and buying a used car from a person with CASH. That will entail bargaining (which I suck at!) and restraint of impulse (new stuff there too) and really really paying attention to details. I have narrowed the search to toyota camry, or celica, or possibly honda accord. Coupes not sedan, I have carted kids around for 22 years, this is gonna be a car for ME! I am excited and scared. I am just looking for tips from y’all. I am going to pull the carfax, and really kick the tires. And try to negotiate. Any other suggestions?
and shared custody and expenses with my ex. I went off the financial rails when he became disturbed
and I had to take full custody. He stopped paying anything, I had my daughter full time, and I had to get a lawyer who worked on strictly
cash. I blew through what had been a decent emergency fund, borrowed a little, started using a credit card to fill the gaps, and dug myself
into a hole. I was doing a “budget” in Excel and telling myself everything was OK. The shocker came when I had to fill out the state’s
financial forms, and could NOT make them balance. They showed me spending a lot more than I was making. And as I dug in, my spreadsheet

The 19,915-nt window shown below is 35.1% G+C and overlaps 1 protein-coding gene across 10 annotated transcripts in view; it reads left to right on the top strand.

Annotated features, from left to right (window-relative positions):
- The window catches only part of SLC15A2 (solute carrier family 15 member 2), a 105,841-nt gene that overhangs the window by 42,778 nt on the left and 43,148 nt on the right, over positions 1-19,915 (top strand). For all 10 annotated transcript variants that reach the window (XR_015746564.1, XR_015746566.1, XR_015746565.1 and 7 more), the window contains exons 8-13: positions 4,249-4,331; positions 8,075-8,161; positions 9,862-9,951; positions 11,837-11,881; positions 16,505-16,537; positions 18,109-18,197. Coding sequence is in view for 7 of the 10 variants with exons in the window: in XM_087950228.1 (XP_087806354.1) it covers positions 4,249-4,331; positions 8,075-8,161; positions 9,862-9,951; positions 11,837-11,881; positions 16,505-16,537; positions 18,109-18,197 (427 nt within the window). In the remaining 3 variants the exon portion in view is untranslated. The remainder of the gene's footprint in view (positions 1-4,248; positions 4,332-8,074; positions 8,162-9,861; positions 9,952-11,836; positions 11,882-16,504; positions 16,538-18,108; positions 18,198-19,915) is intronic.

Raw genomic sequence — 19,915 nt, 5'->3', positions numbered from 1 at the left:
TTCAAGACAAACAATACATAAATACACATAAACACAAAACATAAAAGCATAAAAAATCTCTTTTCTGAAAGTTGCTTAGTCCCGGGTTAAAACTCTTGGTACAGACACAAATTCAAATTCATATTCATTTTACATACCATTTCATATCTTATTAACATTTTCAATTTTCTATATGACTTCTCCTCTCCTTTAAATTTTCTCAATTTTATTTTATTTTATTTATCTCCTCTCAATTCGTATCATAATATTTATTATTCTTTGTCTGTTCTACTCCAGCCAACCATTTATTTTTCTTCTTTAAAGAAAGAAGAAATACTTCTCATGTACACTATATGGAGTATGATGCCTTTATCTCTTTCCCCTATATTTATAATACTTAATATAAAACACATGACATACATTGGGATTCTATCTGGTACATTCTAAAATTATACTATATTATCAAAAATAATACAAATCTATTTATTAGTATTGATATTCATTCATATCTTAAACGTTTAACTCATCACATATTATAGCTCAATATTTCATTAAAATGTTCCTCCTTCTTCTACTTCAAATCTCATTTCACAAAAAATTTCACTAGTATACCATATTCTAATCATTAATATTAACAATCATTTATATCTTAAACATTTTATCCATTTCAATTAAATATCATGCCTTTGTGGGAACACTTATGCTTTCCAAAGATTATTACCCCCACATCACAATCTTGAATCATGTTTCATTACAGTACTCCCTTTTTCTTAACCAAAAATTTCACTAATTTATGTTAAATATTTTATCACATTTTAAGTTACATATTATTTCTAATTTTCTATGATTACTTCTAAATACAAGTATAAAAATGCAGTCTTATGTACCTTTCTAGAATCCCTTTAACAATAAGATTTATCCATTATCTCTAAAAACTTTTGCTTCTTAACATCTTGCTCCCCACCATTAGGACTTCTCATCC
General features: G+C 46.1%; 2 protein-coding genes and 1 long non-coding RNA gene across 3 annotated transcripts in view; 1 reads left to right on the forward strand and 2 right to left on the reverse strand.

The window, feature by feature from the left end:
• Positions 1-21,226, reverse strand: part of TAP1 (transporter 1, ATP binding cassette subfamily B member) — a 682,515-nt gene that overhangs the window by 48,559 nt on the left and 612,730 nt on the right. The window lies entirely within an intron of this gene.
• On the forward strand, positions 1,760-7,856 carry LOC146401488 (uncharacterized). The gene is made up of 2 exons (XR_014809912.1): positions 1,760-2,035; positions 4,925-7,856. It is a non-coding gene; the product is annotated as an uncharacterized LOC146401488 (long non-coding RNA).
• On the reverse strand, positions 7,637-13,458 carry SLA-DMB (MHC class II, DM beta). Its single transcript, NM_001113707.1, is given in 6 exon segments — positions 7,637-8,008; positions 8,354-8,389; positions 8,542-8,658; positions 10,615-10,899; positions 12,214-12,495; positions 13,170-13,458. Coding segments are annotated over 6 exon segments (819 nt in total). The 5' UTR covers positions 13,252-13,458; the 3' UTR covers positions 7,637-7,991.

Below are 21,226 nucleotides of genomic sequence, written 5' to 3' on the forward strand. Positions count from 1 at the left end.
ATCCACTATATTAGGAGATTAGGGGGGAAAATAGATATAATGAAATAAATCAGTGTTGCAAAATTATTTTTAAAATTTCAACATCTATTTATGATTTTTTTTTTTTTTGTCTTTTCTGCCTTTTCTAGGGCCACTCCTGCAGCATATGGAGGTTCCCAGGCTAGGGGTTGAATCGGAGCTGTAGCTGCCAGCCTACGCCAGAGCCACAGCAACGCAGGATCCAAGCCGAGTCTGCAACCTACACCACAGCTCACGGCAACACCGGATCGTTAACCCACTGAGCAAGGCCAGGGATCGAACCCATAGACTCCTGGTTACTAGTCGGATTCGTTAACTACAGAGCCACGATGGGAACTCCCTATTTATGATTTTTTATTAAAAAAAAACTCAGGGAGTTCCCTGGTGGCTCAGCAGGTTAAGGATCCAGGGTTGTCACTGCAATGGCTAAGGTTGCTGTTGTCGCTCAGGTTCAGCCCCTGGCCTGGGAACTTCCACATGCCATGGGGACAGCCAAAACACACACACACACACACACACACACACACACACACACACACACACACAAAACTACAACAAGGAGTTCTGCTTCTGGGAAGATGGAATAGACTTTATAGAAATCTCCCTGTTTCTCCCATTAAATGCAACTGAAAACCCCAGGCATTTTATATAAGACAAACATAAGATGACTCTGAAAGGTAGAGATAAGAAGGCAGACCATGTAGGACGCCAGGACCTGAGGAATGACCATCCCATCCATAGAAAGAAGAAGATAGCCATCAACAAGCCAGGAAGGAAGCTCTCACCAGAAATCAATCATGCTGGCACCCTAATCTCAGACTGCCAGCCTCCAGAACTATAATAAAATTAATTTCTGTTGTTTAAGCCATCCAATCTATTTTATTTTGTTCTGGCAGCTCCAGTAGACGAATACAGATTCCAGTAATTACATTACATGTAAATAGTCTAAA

stopped looking so cheery. The forms were right. I was bleeding money. The first step for me was – not even doing a budget – just tracking my spending in Quicken, and labeling it according to the categories on those state forms. For the first few months “CASH-UNKNOWN” was a big category. I had to track my spending for several months before I had a real picture of where it was all going.
Don’t worry about the car for right now, you need to get your big picture in focus. You’re an accountant, you know *what* you need to
do. DR talks about the “four walls”. Budget for food, water, mortgage, transportation and utilities. Then you make the plan for tackling
everything else, and start tweaking.
And don’t forget to breathe! You have your family, your health, your job, you’ll get through this.